CHALLENGES FOR LEADERSHIP IN A MULTICULTURAL, GLOBAL SOCIETY Dr. Gary R. Weaver American University
WHY IS DIVERSITY IMPORTANT? Changing demographics Not just in urban areas “Globalization”
The American CultureToday • Not a Cultural Cookie Cutter or Melting Pot • Patchwork Quilt • Salad Bowl • Mosaic
Minorities in USA Today 12% African American 13% Hispanic 4% Asian and Pacific Islanders 1% American Indian
TO MORE EFFECTIVELY SERVE YOUR CLIENTS Conveying information Developing skills Overcoming barriers caused by differences Using differences to create synergy
TRAINING DOES IMPROVE EFFECTIVENESS Drop-out rates overseas Decreased culture-shock Critical incidents
TRAITS THAT CORRELATE WITH FAILURE IN CROSS-CULTURAL INTERACTIONS Low tolerance to ambiguity or high uncertainty avoidance Overly task-oriented or high need for individual achievement Overly closed-minded and inflexible
What is “Culture?” • culture - the way of life (values, beliefs and behaviors) of a people passed down from one generation to the next through learning
Cultural Generalization Never applies to everyone in every situation Only a first “guess” Discard it when no longer accurate or useful Cultural Stereotype Applies to everyone in every situation – no exceptions Retained even when no longer accurate or useful Generalization vs. Stereotype
Culture is like an Iceberg. 6/7th’s of it is UNDER the water.
BEHAVIOR BELIEFS VALUES AND THOUGHT PATTERNS
Erroneous Assumptions • Just get the right “cookbook.” • By emphasizing differences, you’re just stirring things up. • As we interact, differences will become LESS important. • It’s just a matter of communication. • It’s just a matter of applying basic management principles. • Conflict is the same in all cultures.
As we interact, differences will become LESS important. • Leon Festinger • Theory of Cognitive Dissonance • Muzafir Sherif • Development of a “Superordinate Goal”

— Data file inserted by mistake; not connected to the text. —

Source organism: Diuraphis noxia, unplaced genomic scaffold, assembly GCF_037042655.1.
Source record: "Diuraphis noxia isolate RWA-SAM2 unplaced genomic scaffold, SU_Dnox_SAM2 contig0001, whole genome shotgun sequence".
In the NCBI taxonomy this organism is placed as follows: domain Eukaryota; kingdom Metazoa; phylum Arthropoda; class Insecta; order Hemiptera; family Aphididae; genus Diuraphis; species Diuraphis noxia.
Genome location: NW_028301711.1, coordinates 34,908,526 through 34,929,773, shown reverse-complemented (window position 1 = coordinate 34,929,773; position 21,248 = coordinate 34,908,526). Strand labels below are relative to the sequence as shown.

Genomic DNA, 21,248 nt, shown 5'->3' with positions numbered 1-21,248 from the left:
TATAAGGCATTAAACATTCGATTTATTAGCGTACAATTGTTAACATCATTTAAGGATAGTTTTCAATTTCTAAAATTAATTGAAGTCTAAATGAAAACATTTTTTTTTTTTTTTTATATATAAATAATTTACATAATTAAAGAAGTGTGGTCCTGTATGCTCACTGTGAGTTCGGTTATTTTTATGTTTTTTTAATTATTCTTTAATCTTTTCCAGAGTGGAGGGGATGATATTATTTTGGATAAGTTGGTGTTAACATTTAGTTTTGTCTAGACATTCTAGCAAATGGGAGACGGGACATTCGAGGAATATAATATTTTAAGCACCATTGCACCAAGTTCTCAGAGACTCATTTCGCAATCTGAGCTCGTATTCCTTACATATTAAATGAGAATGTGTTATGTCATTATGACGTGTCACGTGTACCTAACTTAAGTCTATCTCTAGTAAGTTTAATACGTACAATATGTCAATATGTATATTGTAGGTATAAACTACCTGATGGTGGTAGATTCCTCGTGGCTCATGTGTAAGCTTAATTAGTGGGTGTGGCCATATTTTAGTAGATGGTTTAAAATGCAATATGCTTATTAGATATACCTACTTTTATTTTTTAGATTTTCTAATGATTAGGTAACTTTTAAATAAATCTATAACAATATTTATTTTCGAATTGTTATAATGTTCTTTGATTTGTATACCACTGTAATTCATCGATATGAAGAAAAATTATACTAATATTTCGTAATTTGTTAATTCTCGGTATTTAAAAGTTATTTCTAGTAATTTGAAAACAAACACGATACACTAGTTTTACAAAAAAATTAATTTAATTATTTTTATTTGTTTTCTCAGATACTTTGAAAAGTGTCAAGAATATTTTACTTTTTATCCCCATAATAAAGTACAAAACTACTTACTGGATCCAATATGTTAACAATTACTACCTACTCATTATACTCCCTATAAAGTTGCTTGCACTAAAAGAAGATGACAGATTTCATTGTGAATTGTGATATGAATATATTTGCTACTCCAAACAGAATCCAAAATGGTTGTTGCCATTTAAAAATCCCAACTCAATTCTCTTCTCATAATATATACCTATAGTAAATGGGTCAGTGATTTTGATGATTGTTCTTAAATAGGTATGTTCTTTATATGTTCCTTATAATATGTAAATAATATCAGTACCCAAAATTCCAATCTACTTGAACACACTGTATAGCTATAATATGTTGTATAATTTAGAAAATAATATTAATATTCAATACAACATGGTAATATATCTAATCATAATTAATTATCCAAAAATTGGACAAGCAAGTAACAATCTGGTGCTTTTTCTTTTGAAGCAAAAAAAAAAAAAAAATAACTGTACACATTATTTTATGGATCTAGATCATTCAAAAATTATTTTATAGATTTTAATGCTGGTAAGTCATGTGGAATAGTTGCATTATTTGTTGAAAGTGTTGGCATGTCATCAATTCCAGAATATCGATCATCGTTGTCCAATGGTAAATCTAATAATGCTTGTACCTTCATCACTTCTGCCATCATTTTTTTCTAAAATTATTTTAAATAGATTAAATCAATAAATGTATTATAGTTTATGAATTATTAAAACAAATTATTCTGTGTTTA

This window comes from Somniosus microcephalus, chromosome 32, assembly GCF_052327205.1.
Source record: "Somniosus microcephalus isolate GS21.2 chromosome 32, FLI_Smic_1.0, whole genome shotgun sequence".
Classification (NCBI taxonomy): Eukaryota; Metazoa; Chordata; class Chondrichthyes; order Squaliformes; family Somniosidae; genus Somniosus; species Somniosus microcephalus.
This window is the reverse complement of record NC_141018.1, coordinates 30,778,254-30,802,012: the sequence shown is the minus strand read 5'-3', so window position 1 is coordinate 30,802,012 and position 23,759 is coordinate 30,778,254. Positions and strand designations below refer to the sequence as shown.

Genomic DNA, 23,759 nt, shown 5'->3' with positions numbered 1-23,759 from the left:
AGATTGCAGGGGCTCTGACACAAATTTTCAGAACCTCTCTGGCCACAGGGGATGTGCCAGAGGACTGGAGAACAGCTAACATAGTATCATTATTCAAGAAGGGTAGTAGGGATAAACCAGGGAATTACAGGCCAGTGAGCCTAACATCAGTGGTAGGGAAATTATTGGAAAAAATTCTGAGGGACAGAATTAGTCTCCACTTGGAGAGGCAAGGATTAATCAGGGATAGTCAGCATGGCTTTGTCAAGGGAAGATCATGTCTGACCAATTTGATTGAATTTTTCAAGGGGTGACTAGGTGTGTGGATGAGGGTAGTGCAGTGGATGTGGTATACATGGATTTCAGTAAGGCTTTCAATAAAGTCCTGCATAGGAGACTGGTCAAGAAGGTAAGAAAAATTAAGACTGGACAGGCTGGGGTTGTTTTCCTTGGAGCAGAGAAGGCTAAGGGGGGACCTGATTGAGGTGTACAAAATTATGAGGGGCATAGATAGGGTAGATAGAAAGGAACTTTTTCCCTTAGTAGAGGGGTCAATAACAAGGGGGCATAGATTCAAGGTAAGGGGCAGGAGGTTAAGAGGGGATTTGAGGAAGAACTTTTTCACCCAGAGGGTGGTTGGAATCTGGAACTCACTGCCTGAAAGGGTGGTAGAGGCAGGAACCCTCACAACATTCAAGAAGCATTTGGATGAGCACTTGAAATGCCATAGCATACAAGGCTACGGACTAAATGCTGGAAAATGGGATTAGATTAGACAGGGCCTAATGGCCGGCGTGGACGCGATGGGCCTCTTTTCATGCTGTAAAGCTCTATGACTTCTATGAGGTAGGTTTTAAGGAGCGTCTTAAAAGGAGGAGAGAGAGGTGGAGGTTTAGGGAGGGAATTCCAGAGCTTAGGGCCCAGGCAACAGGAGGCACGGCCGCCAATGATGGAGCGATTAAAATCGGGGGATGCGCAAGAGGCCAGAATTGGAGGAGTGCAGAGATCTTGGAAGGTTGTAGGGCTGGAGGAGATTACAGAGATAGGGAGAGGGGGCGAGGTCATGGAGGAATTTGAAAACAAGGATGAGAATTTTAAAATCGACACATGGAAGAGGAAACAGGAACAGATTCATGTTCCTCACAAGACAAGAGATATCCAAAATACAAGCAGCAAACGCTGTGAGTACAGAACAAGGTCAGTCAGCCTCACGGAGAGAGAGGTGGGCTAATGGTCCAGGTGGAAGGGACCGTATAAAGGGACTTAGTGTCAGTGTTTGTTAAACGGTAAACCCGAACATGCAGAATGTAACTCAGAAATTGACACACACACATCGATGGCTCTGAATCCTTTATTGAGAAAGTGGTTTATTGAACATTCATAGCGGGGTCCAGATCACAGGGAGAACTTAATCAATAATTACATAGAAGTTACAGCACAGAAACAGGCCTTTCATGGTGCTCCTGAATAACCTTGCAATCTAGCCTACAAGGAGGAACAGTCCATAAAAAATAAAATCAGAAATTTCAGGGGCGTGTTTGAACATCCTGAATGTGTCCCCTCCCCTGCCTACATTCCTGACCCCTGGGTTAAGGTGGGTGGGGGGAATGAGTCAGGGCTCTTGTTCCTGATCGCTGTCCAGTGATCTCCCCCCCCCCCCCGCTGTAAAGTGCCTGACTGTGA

Nature of Early Immigrants Religiously Persecuted - Fanatics Avoided Wars - “Draft Dodgers” “Criminals”
BASIC BELIEFS Extreme individualism Distrust of strong centralized authority
Dominant or Mainstream American Culture “Middle Class” Protestant Psychology of Abundance
Earned Status Individual Achievement Individual Action Equality Immediate family Self Reliance Independence Individual Competition Individualism Guilt Future Class Mobility Ascribed Status Affiliation Stability Inequality Extended Family Reliance on Others Interdependence Cooperation Collectivism Shame Past or Heritage Caste Rigidity CULTURAL CONTINUUMSTo Do To Be
What Doesn’t Fit? Nice weather we’re having! Sunny, high in the 70s. Haven’t we met before?
What Doesn’t Fit? • Nice weather we’re having! • Haven’t we met before? • High-Context - Relational - Associative • To Be - Poets • Sunny, high in the 70s. • Low Context - Abstractive - Analytical • To Do - Memo Writers/Lawyers
Project Timeline Stage One 0 - 6 Months Stage Two 6 - 12 months Stage Three 12 - 18 Months Stage Four 18 - 24 months
Project Timeline Stage One 0 - 12 Months Stage Two 12 - 18 Months Stage Three 18 - 22 Months Stage Four 22 -24 Months
NONVERBAL COMMUNICATION We send messages, not meaning To Do people tend to be verbally-oriented To Do people trust vision
QUESTIONS: How do you know if it’s a conflict? Is it escalating or de-escalating? When do you resolve it? When it is beyond resolution? How do you resolve the conflict?
Other Resources • Hall, Edward. Beyond Culture. • Weaver, Gary R., ed. Culture, Communication and Conflict, 2nd edition. Boston, MA:Pearson Publishing, 2000. • www.interculturalpress.com • www.imi.american.edu